WASHINGTON - Major automakers have agreed to adopt a voluntary international standard for testing side airbags in an attempt to ensure they do not pose unreasonable risks, especially to improperly restrained children.
The agreement, however, may not be enough to keep regulators from imposing rules on side airbags even though their installation is not required by law.
'It's premature to say that we're satisfied with what's out there,' said Robert Shelton, associate administrator of the National Highway Traffic Safety Administration.
'It's certainly good that they are doing something. Whether that's the best way to go, I can't say right now. We have to go back ourselves and decide whether we think that is aggressive enough,' he said.
ALLIANCE IS DRIVING FORCE
The main endorsement for a voluntary standard came from the Alliance of Automobile Manufacturers, representing the former Big 3 and six overseas-based car companies.
Vann Wilber, top safety official at the alliance, said the standard, which could be completed in a year, would provide for testing with a variety of dummy sizes. 'A lot of work has already been done. If there is some fine tweaking to it, fine, let's do it now. But industry is committed to that,' he said.
The remarks followed a public meeting on Monday, April 19, organized by NHTSA to determine whether automakers are gathering sufficient evidence of side airbag safety before installing them in new cars and trucks.
The agency released preliminary results of tests conducted by NHTSA and Canada's transportation department. Officials said they found evidence that most side airbags tested pose some risk to children, but those in the Mercedes E class were the most threatening. DaimlerChrysler executives disagreed.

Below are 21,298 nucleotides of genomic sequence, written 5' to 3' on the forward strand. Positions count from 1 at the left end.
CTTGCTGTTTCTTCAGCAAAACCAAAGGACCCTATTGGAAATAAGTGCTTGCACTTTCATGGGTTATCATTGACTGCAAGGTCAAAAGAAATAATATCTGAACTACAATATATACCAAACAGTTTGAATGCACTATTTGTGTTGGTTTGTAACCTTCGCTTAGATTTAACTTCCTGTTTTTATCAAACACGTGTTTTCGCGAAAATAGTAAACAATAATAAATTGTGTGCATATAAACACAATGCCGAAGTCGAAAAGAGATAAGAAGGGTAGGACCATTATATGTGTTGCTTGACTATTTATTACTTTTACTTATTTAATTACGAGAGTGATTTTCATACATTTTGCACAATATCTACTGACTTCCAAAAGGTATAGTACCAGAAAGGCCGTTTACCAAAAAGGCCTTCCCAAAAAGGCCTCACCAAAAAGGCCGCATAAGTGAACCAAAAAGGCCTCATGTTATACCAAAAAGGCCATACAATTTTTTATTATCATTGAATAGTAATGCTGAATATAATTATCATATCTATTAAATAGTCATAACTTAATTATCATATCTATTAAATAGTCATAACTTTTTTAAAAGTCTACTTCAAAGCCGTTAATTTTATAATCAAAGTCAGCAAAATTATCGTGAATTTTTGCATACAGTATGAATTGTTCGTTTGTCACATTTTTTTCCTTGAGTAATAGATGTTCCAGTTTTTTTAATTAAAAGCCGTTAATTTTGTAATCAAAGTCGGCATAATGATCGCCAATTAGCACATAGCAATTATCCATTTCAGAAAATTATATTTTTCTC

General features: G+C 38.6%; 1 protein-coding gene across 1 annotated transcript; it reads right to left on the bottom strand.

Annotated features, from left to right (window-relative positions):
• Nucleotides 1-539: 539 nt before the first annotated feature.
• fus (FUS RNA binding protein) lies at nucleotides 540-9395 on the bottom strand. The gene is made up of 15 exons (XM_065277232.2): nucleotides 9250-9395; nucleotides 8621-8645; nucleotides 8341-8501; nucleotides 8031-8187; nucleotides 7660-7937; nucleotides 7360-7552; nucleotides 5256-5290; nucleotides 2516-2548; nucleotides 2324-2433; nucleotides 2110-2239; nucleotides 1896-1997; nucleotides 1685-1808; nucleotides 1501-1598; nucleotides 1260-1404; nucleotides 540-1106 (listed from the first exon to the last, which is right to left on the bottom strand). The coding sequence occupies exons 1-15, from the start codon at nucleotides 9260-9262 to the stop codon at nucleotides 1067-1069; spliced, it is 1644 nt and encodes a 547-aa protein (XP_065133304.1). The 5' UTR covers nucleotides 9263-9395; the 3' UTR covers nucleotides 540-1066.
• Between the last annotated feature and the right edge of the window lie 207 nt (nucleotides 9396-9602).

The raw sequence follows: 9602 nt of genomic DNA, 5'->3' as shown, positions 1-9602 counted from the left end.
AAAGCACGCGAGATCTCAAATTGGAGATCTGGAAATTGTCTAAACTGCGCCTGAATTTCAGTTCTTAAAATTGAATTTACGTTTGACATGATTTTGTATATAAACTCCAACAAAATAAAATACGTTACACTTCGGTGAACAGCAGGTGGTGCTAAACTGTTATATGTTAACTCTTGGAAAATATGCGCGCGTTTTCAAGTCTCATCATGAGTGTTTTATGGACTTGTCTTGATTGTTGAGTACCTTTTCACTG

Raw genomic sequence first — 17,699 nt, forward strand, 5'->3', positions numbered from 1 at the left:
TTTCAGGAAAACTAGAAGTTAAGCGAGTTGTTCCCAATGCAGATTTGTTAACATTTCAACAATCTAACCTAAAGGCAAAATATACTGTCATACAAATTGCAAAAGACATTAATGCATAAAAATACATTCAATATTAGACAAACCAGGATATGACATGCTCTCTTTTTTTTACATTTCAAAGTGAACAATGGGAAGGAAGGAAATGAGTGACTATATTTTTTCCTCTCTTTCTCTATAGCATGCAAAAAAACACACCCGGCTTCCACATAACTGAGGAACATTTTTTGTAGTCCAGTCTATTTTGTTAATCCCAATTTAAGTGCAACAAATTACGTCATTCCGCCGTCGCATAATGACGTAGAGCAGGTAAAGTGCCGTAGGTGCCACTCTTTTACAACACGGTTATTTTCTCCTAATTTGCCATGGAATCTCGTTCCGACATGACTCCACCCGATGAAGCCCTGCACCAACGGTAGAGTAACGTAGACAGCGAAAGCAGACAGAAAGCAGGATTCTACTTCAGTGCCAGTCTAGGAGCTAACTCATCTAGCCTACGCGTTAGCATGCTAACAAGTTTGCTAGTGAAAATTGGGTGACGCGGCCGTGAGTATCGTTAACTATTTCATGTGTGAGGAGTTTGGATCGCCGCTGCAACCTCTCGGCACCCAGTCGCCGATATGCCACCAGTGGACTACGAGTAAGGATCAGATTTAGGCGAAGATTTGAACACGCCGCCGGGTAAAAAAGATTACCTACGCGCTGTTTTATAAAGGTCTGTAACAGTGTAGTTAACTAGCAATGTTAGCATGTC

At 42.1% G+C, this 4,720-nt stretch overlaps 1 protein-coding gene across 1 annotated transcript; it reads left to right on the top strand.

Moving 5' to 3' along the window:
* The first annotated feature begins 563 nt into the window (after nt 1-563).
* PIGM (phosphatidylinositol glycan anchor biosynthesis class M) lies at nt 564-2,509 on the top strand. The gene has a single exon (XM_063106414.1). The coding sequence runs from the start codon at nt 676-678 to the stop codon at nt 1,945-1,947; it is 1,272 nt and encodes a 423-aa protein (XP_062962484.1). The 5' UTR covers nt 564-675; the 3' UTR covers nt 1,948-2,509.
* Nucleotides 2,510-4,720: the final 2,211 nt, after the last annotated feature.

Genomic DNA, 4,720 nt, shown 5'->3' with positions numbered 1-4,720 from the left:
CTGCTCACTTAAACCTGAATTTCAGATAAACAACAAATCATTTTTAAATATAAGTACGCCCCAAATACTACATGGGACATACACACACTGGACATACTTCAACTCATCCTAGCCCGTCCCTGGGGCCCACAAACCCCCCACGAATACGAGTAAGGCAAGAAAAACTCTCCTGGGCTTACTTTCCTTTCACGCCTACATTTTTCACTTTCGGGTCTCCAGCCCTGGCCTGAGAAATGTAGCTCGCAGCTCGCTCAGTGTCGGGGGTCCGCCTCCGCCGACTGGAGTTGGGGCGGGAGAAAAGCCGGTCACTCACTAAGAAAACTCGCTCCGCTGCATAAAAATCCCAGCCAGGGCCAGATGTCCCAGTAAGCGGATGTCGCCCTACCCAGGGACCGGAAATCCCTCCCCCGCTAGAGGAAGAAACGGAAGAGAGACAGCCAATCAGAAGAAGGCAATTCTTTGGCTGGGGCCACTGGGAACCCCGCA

'We did not get the same results as NHTSA,' said Sue Cischke, DaimlerChrysler vice president for vehicle certification, compliance and safety affairs.
Ricardo Martinez, NHTSA administrator, said at the outset of the session that the government does not have the resources to check all of the safety technology that is being developed, and it does not want to impede innovation. But he also warned, 'If we see safety risks materializing, especially to children, we will be quick to intervene.'
While there have been no reports of serious injuries or deaths from side airbags, agency officials acknowledge they are being extra cautious because of their experience with front airbags, which are required by law.
After reports spread in 1996 and 1997 of airbag deployments killing people, especially children, in minor crashes, the agency scrambled to adopt rules allowing manufacturers to install lower-powered airbags and permitting some motorists to get off-on switches.
CRITICS SEE PROBLEMS
Some industry critics complained about the carmakers' plan to adopt the voluntary testing procedure for side airbags being developed by the International Organization on Standards, or ISO.
Joan Claybrook, president of a group called Public Citizen, said motorists will have little confidence in a standard developed in secret without public comment. And she said some manufacturers may choose not to participate.
Another group, the Center for Auto Safety, petitioned NHTSA to include so-called out-of-position child dummies in the side-impact crash tests manufacturers must pass to sell their vehicles.